Finally, a robot that people want!

People have been predicting that robots would take over since maybe the 19th century. In the eighties, it seemed like the time of robots was really close.. Computers were small enough to actually fit inside of a robot, we could make robot arms. People started seriously thinking about robots doing all of our housework, like in the Jetsons.

Of course, they thought of this in the same hushed terms as they thought of virtual reality, artificial intelligence, and other such pie-in-the-sky items (Speaking of pie, my pumpkin pie rocks. I froze some after Thanksgiving and have been enjoying it lately) and nobody’s really made anything too interesting that’s robotic to do drudge work that really should be done by machine. I mean, we’ve been able to wash dishes and clothes by machine for years and years, but shouldn’t technology get us something else?

Lately, I heard about the Roomba, a $200US robot which is designed for the sole purpose of cleaning the floor. It interested me because it had the potential to work out in the market. It’s inexpensive enough so that I could actually justify spending money on it. According to other Roomba owners, it actually works. It does something that people really don’t want to do but, at the same time, something that can be automated without requiring lots of intelligence.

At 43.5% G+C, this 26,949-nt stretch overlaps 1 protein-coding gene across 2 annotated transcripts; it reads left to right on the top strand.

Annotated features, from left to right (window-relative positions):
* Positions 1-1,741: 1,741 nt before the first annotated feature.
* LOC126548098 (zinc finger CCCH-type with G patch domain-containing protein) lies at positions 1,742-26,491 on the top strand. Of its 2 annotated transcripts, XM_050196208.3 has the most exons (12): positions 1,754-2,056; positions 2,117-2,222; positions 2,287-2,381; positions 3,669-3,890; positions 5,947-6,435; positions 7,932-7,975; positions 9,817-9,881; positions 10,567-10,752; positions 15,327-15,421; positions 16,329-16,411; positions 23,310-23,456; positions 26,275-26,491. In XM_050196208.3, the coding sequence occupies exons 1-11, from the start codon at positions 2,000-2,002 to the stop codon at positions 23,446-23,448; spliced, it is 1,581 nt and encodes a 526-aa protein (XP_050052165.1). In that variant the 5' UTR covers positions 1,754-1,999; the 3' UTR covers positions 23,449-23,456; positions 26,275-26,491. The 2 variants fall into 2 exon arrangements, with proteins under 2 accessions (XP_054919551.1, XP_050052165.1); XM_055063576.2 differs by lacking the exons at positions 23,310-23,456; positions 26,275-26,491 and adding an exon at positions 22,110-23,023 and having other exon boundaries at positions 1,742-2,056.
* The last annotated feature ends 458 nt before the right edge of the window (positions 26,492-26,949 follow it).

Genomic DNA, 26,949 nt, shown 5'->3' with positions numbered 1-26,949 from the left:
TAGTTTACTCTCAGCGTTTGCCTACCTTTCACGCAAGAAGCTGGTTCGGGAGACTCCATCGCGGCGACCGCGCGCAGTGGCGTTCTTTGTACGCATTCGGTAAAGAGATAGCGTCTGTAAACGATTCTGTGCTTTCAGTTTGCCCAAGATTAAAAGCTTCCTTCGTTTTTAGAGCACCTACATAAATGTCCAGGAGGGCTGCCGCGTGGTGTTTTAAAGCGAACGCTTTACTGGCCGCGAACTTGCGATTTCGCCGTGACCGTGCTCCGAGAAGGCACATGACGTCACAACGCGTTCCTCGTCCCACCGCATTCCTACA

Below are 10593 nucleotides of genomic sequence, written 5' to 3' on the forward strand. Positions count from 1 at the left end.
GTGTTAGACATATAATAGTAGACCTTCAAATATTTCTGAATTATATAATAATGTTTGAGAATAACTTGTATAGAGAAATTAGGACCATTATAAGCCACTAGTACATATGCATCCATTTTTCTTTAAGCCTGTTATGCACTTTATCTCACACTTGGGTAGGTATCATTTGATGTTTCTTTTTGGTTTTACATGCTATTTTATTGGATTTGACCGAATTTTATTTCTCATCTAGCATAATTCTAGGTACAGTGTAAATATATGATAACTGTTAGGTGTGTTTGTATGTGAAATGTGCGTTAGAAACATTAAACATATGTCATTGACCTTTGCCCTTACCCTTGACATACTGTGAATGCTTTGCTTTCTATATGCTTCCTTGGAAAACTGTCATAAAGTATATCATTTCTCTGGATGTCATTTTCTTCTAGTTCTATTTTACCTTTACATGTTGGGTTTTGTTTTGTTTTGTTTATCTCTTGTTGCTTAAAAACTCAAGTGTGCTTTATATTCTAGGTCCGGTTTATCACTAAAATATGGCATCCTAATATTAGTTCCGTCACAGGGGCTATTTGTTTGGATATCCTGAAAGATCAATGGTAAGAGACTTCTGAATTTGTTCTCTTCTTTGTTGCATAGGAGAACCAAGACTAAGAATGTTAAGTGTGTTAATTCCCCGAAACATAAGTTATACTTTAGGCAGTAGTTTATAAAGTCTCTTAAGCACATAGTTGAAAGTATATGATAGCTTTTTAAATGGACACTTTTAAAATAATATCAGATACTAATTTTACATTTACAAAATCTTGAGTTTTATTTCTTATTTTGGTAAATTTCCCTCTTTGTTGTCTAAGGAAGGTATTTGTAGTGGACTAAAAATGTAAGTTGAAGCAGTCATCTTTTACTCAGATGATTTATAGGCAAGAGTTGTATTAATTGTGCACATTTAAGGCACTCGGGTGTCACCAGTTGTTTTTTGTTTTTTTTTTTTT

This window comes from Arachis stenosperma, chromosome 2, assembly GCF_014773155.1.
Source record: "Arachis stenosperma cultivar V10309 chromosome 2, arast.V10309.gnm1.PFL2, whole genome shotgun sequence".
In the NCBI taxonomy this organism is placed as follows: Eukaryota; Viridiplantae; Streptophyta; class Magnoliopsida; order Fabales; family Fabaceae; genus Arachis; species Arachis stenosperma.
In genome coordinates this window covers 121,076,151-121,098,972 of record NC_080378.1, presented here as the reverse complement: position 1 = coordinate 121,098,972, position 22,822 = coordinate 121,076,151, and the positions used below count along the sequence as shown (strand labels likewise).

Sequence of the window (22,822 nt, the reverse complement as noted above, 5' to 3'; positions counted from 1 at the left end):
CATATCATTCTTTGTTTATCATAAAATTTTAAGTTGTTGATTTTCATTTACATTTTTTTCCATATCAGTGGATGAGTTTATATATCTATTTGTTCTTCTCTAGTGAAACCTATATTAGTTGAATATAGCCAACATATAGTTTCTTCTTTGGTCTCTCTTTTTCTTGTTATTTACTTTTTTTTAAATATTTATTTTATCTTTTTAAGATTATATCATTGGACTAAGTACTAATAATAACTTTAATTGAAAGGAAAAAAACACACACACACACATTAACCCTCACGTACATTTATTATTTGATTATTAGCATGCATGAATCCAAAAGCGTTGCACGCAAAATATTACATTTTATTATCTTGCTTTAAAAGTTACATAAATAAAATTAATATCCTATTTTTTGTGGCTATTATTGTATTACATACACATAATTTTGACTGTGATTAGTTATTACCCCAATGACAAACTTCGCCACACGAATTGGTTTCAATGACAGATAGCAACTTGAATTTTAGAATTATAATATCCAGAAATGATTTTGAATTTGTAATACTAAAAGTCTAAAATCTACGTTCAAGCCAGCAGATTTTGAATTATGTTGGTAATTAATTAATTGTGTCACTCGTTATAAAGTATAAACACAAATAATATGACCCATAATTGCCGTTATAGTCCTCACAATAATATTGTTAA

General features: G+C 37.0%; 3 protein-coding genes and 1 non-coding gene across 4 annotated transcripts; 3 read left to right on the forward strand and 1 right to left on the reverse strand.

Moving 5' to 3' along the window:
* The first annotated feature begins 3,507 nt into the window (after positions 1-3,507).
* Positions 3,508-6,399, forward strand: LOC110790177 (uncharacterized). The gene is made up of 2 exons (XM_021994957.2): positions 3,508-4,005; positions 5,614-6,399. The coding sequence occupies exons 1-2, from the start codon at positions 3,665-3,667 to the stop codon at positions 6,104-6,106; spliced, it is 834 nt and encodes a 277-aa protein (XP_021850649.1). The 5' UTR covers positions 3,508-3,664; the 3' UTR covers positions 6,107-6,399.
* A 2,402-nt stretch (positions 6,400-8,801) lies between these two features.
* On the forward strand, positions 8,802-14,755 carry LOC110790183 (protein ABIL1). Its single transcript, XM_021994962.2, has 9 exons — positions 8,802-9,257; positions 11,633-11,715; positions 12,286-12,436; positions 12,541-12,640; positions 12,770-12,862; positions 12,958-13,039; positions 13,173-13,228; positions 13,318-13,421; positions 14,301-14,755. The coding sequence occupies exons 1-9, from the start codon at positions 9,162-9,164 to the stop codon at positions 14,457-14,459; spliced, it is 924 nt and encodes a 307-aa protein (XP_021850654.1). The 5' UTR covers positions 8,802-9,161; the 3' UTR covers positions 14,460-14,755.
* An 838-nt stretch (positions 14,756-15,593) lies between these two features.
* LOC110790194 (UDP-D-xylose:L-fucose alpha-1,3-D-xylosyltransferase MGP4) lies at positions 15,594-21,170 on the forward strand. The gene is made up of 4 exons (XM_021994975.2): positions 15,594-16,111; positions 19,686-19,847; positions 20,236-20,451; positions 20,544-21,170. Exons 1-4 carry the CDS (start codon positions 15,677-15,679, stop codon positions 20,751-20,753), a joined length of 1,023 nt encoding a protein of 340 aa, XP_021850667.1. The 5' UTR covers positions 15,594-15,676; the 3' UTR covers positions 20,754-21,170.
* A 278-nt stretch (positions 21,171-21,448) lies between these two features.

So my wife and I asked my parents to get us a Roomba for Christmas this year.

The Roomba is a miracle of both robotic and industrial design. It needs to be able to get by with far less power than your average stand-up vacuum, so they do most of the work with a sweeper instead of a vacuum motor. It needs to be able to clean a room even if there’s barriers, throw rugs (which may slide around), without causing excessive damage, etc. And it has to look like something that you’d want to have in your house. It isn’t incredibly cute, but it is cute enough that I decided that it was a him, not an it, although not quite cute enough to merit a proper name. The shape is a little suggestive of a crab without limbs, or perhaps a shorn tribble.

He’s quite thorough. Every time you think that he’s going to miss something, a few minutes later he will hit that spot. He has a random-walk feel to his pattern. He doesn’t look like he’s trying to solve a maze, he’s just walking around trying to make sure that everything has been swept up at least a few times. He bumps into walls a lot, trying to get every last edge-piece clean with his little rotating edge-brush, which, incidentally, is a huge contribution to the cuteness. And he manages to get floors clean. I set him on three different areas of the Casa Wirehead and all were cleaned nicely. After cleaning out his filters, I can say he definitely is picking up the dust.

To use a Roomba, you just move everything that should be cleaned out of the area (He can clean underneath stuff if he’s got enough room), set up any virtual walls that are required to keep the area reasonable (He’s only got so much battery power), and then set him loose. He’s got a removable battery, so you can replace it when it’s worn out or keep several charged batteries around. He’ll go under stuff that you wouldn’t ordinarily be able to reach with a normal vacuum, like underneath the bed.

Long term reliability is up in the air. I just started using him today, so we’ll see how long he lasts long-term. I intend to use him frequently to clean stuff simply because all you need to do is just let him work.